Tariffs on Chinese Tires Will Hurt U.S. Consumers
    2009-08-06 09:47:03     Xinhua      Web Editor: Cao Jie
A Chinese delegation of tire producers warned Wednesday that the proposed U.S. tariffs on Chinese tire export will hurt the American consumers and cause job loss as well.

A Chinese delegation of tire producers warned Wednesday that the proposed U.S. tariffs on Chinese tire export will hurt the American consumers and cause job loss as well.

"We have filed much evidence demonstrating that Chinese tire imports do not injure the U.S. tire industry," the delegation said in a letter to U.S. President Barack Obama before a government hearing on this issue on Friday.

"The restriction of the Chinese tires cannot solve any problem faced by the U.S. tire industry, and it would hurt U.S. tire distributors and consumers," it said.

The U.S. Steelworkers Union, which represents workers at major U.S. tire manufacturers, filed a petition against China earlier this year for import relief and won a favorable ruling from the U.S. International Trade Commission (ITC).

The panel recommended Obama to impose a 55-percent tariff on the Chinese tire imports which would be reduced to 45 percent in the second year and 35 percent in the third before being removed.

The steelworkers asked for protection under Section 421 of U.S. trade law, which only requires petitioners to show that imports from China have disrupted the U.S. market.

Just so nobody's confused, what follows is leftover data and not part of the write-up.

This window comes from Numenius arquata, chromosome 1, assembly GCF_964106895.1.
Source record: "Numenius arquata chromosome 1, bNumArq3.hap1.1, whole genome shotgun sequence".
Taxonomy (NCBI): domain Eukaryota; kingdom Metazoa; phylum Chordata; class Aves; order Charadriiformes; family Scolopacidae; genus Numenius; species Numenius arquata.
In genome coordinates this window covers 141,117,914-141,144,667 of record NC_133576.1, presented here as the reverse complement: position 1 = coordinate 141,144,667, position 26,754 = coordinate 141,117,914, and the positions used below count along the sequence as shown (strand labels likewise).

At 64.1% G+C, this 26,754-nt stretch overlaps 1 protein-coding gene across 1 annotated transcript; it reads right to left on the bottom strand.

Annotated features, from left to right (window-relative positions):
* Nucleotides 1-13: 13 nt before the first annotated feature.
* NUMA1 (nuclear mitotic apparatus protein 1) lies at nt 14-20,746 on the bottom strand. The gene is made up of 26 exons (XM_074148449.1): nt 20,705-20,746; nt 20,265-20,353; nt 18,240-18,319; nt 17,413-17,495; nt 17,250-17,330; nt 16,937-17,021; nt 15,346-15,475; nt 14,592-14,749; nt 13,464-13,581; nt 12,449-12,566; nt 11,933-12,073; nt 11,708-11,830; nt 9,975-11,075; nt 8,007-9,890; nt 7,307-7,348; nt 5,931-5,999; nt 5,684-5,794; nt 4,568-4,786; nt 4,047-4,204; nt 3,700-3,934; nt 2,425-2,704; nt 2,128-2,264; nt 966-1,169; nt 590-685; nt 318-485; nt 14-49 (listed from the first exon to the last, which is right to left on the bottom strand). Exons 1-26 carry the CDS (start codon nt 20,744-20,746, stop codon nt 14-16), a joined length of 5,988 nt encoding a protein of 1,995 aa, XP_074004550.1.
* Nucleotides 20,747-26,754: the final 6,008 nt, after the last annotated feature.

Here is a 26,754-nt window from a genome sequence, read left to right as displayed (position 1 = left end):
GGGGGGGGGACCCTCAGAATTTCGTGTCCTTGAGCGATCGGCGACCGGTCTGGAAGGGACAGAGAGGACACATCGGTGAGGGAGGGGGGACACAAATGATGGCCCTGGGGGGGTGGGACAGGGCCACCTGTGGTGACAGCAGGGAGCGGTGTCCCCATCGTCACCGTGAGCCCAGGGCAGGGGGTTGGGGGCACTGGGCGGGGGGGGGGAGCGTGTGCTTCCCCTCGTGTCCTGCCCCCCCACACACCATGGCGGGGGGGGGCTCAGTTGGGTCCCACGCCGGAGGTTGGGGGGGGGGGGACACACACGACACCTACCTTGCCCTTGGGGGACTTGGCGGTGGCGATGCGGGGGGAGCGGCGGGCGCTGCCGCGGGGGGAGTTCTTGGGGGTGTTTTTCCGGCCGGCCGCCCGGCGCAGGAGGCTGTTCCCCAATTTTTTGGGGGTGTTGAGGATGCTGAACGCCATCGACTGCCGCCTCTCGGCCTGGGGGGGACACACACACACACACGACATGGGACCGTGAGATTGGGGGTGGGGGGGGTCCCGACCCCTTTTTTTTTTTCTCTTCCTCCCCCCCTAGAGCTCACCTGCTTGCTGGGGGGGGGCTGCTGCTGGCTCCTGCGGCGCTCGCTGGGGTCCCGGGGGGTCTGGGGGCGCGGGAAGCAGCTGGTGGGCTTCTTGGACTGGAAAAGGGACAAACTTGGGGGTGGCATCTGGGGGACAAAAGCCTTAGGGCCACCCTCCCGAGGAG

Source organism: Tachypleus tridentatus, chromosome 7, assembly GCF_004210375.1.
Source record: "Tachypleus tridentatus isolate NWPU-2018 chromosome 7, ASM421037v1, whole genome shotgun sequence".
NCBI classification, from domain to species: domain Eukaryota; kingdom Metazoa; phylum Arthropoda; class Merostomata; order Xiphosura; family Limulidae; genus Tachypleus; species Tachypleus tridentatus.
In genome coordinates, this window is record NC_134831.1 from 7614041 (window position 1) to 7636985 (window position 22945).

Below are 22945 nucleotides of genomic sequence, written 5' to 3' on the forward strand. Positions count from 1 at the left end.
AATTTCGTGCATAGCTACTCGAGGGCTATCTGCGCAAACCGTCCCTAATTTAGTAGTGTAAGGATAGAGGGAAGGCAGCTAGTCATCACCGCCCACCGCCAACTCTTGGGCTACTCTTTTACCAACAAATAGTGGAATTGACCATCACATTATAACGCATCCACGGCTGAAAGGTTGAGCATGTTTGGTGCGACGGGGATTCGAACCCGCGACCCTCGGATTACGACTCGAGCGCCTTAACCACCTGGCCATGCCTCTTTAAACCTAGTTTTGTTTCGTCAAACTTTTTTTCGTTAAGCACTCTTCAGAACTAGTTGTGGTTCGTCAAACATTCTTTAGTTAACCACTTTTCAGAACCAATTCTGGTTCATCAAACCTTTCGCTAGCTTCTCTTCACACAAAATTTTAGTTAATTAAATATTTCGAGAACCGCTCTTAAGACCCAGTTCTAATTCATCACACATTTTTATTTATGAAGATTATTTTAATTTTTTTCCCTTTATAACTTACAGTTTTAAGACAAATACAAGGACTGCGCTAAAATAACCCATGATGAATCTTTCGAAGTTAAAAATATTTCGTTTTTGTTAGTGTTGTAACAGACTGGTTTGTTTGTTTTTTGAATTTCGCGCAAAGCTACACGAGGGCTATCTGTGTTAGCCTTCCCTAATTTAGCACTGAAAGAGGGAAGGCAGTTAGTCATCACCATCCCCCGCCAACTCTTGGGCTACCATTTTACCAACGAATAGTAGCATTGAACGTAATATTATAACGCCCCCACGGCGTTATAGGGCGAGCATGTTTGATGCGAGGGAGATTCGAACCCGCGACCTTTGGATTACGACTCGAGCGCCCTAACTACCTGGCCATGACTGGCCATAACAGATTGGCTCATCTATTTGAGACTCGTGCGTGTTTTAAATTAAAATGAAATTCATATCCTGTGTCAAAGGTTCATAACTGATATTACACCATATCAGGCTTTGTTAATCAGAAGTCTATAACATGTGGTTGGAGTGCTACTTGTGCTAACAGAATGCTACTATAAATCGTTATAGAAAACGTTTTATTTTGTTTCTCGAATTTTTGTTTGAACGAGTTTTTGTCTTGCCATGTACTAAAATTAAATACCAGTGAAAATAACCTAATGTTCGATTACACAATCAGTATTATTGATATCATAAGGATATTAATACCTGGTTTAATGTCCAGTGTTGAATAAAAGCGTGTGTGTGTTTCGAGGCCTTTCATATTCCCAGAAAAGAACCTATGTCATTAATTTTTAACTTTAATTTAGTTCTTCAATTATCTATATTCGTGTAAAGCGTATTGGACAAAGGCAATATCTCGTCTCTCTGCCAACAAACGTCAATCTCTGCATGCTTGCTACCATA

"Chinese tire has not disrupted the U.S. market at all since our products are relatively lower ended and mainly for the replacement of tires," Xu Youming, a representative of Chinese tire producers told Xinhua, "The U.S. tire makers do not produce these types of tires."

"I think limiting trade in fairly traded goods is protectionism. It would contradict recent pledges by the United States to avoid protectionism and to work in cooperation with China to promote trade," said Mary Xu, deputy secretary general of the China Rubber Industry Association, who led the delegation to Washington.

The ITC said it submitted an investigation report to President Obama and the U.S. Trade Representative (USTR) Ron Kirk last month.

The USTR hearing would be the final event in the investigation before Obama rules on the ITC recommendation.

The USTR will submit its remedy recommendation to Obama by September 2, and the president is supposed to make a decision within 15 days after receiving it.

The U.S. trade authorities said Wednesday that this case is seen as a test for Obama's trade policy.

The president's decision will tell the world if he believes his own rhetoric about the dangers of protectionism in a weak global economy, The Wall Street Journal said in a report on Tuesday.



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